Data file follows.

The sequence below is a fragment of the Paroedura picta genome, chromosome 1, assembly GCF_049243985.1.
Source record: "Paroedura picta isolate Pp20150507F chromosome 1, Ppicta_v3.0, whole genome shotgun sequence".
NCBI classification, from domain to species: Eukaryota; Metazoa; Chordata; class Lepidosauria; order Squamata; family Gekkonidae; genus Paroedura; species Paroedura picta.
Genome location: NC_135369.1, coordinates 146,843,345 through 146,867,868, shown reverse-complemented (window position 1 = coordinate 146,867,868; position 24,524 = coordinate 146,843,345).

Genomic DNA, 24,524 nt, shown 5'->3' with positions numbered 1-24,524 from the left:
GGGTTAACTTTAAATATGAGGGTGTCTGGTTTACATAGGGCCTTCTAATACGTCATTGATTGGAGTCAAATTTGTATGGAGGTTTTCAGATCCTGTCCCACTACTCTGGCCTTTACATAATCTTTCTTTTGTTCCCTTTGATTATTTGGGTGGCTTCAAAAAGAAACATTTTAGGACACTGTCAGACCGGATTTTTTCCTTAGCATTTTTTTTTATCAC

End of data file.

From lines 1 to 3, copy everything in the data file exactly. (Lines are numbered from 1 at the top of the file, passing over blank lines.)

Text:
The sequence below is a fragment of the Paroedura picta genome, chromosome 1, assembly GCF_049243985.1.
Source record: "Paroedura picta isolate Pp20150507F chromosome 1, Ppicta_v3.0, whole genome shotgun sequence".
NCBI classification, from domain to species: Eukaryota; Metazoa; Chordata; class Lepidosauria; order Squamata; family Gekkonidae; genus Paroedura; species Paroedura picta.